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Bizarre and Scary Hairy Wildmen Of Native American Lore

Cryptozoology, that is, the search for mysterious undiscovered animals or those thought to have become extinct, has some firm ties to folklore and myth. In many cases, the creatures that people report seeing can be somehow linked to what has already appeared in various local legends and lore, with these tales holding some possibility of being more than just stories. It is often unclear exactly what connection these folkloric stories have to real modern day cryptid sightings, but one area of myth that certainly seems to fit it is that of some of the Native American legends of hairy wild men in the wilderness. Here we have a menagerie of strange entities that not only have bizarre and intriguing backstories, but might also be somehow linked to strange sightings to this day.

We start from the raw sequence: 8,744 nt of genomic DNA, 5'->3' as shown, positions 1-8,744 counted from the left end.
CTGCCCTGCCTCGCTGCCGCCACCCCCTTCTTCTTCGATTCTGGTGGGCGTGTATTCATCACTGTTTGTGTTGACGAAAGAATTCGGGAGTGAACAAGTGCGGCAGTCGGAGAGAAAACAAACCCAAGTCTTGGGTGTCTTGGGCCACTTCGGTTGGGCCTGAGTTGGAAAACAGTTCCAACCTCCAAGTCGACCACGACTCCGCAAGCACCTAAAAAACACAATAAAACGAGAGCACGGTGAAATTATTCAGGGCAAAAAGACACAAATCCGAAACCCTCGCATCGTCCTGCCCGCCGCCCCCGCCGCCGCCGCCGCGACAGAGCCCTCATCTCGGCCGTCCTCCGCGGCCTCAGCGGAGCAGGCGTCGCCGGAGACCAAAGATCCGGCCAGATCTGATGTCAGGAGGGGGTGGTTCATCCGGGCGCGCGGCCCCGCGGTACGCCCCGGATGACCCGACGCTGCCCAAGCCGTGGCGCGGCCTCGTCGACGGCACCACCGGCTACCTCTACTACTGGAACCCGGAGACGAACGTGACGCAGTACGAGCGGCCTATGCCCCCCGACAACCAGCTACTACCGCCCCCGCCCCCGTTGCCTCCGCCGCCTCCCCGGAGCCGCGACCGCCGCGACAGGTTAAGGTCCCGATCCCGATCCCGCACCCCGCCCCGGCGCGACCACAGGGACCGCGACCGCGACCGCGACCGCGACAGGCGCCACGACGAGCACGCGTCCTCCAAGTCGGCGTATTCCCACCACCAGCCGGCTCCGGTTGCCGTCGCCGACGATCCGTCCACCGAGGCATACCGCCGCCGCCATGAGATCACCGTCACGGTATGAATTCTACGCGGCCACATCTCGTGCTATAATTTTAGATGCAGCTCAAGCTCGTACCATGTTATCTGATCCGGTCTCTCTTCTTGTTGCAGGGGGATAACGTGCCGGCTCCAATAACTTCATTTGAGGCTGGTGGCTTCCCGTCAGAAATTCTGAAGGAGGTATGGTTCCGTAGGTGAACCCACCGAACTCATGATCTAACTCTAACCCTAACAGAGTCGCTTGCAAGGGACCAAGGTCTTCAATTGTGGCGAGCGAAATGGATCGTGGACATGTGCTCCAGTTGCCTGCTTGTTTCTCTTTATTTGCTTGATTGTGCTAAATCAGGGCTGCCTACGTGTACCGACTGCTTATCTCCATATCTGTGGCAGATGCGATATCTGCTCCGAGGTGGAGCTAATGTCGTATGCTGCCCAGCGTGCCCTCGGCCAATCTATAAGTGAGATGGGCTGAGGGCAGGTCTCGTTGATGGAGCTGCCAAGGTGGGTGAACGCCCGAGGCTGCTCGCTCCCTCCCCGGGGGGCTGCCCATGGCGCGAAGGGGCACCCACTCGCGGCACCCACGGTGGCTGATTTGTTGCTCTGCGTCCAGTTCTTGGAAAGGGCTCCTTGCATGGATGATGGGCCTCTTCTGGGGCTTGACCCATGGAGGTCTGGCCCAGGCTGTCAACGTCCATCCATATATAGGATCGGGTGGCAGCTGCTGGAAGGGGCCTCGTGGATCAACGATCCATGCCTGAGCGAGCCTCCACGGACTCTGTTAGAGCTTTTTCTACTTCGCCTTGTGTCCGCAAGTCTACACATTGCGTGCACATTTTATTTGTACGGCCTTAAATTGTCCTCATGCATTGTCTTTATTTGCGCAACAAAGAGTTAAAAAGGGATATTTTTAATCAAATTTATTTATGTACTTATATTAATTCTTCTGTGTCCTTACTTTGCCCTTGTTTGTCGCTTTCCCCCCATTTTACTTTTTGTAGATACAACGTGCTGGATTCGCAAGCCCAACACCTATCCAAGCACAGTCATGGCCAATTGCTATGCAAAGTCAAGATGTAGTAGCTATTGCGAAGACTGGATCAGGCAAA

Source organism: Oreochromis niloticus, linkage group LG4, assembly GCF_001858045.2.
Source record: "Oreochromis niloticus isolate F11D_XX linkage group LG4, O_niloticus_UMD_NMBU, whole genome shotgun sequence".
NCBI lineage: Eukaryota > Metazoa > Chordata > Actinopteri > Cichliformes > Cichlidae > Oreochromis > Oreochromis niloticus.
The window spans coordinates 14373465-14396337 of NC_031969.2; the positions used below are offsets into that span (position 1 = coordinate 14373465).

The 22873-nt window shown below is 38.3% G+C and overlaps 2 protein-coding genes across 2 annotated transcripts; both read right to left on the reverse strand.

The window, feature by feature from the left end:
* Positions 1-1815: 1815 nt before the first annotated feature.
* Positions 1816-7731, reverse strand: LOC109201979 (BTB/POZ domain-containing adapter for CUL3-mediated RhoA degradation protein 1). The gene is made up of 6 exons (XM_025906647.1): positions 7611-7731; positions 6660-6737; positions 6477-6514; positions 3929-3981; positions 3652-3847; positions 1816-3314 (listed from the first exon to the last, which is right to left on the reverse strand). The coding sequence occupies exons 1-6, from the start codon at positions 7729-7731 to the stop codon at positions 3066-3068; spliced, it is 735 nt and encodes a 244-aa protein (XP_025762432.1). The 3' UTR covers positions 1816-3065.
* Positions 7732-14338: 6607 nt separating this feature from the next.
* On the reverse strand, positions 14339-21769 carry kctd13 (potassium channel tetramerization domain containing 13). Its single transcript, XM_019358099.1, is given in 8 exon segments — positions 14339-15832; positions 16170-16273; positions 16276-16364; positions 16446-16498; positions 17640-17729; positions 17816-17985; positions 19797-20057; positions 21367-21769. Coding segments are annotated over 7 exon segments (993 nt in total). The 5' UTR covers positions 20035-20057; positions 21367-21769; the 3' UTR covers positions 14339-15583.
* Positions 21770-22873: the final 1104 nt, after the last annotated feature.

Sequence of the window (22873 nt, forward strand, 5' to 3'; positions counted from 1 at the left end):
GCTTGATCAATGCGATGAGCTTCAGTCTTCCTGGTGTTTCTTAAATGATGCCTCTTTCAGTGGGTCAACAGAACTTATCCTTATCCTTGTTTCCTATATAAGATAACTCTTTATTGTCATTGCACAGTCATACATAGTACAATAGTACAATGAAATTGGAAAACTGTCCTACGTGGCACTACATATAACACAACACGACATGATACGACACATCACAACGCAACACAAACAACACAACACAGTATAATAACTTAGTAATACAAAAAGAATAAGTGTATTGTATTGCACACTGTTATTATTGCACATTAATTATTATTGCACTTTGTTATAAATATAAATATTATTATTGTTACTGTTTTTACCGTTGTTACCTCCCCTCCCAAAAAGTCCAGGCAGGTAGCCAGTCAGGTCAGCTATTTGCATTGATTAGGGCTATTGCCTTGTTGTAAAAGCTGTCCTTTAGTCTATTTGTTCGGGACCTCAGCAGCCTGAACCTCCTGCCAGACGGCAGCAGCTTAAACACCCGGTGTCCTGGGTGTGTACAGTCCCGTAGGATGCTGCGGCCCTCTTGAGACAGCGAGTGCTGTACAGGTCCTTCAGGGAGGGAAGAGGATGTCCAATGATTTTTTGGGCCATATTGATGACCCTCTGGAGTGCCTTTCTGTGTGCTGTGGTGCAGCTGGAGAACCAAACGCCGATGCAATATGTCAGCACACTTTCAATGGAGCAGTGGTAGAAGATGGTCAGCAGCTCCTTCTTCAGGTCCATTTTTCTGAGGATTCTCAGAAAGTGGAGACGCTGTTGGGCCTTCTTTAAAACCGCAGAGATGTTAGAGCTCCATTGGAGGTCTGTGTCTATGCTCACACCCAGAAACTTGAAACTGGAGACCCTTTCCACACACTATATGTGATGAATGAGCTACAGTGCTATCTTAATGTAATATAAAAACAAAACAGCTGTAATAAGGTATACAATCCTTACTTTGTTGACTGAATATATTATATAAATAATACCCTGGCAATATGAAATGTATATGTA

By far the most well-known and discussed type of hairy wild man of Native lore is none other than the mysterious and legendary entity known as the Wendigo. Originating from the myths and legends of the Native American Algonquian tribes based in the northern forests of Nova Scotia, the East Coast of Canada, and Great Lakes Region of Canada, it truly holds a place amongst the most frightening creatures of lore, and with good reason. Most often described as a hulking, hairy brute up to 15 feet tall, with a mix of human and animalistic features, the Wendigo has long been said to partake in acts of murder, insatiable greed, and cannibalism. In lore, the creature is supposedly a gaunt, extremely tall apparition that had glowing eyes, long yellowed fangs, wicked claws, and a long tongue, and which was eternally en thrall to insatiable hunger, growing ever larger with each kill it made and yet never fully satiated, always skeletal and slight no matter how much it ate. One description of the Wendigo was given by Native author and ethnographer Basil H. Johnston, who wrote of it: